[ Back to EurekAlert! ] Public release date: 17-Jan-2008
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Contact: Emma Dickinson
edickinson@bmj.com
44-020-738-36529
BMJ-British Medical Journal

Recalled toy beads still available in the UK, warn doctors

Letter: Poisoning from toy beads

Toy beads that were internationally recalled last year, after concerns that they may be coated with a dangerous chemical, are still being advertised on toy shop websites for purchase in the UK, warn doctors in this week’s BMJ.

They want to bring this serious public health concern to the attention of all doctors involved in the care of children.

They report the case of a 7 year old girl who presented to their emergency department with an acute life threatening event after swallowing Bindeez toy beads given to her as a Christmas present.

Paramedics found her with a reduced level of consciousness, and she had a respiratory arrest requiring bag and mask ventilation. On arrival at hospital, she had a dangerously slow heart rate and needed cardiopulmonary resuscitation.

Initial concerns were that she may have choked on the beads. However, further investigations did not identify any beads.

Once stabilised, she was able to tell doctors that, thinking they were sweets, she had eaten approximately 80 beads, and they had tasted of marzipan.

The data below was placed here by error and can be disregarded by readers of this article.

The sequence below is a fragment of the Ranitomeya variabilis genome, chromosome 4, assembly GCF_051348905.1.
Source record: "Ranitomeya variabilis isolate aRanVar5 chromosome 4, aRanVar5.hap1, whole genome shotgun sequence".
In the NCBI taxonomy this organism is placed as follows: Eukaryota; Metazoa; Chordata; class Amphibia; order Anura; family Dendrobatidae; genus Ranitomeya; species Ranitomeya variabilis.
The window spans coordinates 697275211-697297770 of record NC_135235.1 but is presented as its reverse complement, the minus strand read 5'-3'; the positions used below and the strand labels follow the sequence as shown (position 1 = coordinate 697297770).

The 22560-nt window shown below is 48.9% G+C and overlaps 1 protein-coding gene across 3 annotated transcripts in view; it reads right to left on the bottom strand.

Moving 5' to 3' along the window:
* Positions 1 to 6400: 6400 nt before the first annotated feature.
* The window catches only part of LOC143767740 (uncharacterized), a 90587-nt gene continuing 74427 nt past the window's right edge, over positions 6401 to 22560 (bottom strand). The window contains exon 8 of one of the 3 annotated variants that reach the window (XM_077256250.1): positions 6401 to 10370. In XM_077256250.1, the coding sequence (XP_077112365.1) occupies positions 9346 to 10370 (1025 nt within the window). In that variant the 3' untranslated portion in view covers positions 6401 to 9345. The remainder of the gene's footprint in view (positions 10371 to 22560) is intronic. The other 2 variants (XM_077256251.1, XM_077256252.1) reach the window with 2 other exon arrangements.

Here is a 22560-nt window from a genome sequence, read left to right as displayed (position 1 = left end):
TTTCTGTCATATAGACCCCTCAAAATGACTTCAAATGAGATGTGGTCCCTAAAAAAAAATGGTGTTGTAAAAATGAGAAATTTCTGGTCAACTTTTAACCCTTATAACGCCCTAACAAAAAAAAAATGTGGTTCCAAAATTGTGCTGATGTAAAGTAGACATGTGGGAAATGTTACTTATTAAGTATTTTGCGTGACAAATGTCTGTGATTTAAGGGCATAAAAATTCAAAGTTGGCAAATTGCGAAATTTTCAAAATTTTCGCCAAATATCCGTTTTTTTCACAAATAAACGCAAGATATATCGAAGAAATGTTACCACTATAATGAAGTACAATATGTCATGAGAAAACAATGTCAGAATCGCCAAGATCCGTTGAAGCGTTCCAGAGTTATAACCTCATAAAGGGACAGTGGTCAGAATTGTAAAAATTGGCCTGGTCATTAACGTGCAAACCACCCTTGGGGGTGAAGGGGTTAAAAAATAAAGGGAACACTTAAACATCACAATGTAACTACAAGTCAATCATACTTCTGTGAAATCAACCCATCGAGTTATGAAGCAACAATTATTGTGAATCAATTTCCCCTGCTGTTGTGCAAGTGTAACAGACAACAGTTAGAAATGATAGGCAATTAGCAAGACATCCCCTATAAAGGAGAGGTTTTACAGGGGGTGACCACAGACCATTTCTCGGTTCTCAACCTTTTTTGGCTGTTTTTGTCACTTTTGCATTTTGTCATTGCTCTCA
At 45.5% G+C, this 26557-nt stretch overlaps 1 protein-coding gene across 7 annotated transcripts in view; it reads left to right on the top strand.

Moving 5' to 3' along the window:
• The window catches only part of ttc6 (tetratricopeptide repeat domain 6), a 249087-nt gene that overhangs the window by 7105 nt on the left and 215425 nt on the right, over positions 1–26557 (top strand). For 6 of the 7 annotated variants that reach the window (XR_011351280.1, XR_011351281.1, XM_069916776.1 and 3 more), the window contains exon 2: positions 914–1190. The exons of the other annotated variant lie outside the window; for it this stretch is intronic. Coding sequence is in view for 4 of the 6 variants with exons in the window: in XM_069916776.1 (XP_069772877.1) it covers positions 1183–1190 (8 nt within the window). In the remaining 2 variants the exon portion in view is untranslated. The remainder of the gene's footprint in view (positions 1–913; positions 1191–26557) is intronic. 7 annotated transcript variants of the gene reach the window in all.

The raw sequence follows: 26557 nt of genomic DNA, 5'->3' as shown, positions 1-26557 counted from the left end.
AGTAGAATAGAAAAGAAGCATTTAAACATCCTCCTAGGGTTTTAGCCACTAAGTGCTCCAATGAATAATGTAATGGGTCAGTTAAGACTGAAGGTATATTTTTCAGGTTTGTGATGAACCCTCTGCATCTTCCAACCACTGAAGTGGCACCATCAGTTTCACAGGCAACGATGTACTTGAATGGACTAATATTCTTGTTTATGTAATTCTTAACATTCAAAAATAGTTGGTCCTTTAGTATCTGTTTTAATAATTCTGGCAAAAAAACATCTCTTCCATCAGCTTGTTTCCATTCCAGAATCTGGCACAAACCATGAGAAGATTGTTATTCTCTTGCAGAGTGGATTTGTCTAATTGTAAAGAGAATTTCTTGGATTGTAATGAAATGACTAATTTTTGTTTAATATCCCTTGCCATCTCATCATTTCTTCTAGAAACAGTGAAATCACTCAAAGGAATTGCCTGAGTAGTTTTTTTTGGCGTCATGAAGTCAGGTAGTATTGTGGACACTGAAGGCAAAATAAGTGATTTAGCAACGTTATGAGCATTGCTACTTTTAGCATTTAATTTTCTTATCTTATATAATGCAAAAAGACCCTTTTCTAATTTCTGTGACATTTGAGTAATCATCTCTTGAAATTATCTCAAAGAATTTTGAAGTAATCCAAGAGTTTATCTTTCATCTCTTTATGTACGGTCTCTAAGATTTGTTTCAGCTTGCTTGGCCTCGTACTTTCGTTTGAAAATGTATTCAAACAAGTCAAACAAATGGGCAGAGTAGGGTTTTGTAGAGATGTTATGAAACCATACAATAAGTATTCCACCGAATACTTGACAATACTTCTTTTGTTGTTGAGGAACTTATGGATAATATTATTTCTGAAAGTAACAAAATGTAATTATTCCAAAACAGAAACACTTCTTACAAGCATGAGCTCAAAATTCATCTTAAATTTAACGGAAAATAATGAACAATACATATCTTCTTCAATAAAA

Toxicology tests showed that the beads were coated in the chemical 1,4-butanediol, which when digested in the body, is metabolised to gamma hydroxylbutyric acid (GHB), a potent sedative and anaesthetic agent.

In November 2007, Bindeez beads were internationally recalled after two similar cases were reported in Australia. However, they are still advertised on toy shop websites for purchase in the UK, say the authors.

When they drew this to the attention of the UK distributor, it stated that it was not aware of this and would be launching a further investigation.

It is essential that all paediatricians, emergency department doctors, anaesthetists, and general practitioners are aware of this extremely serious public health hazard, they write.

And they recommend that GHB intoxication from toys should be considered in all children presenting with depressed level of consciousness.

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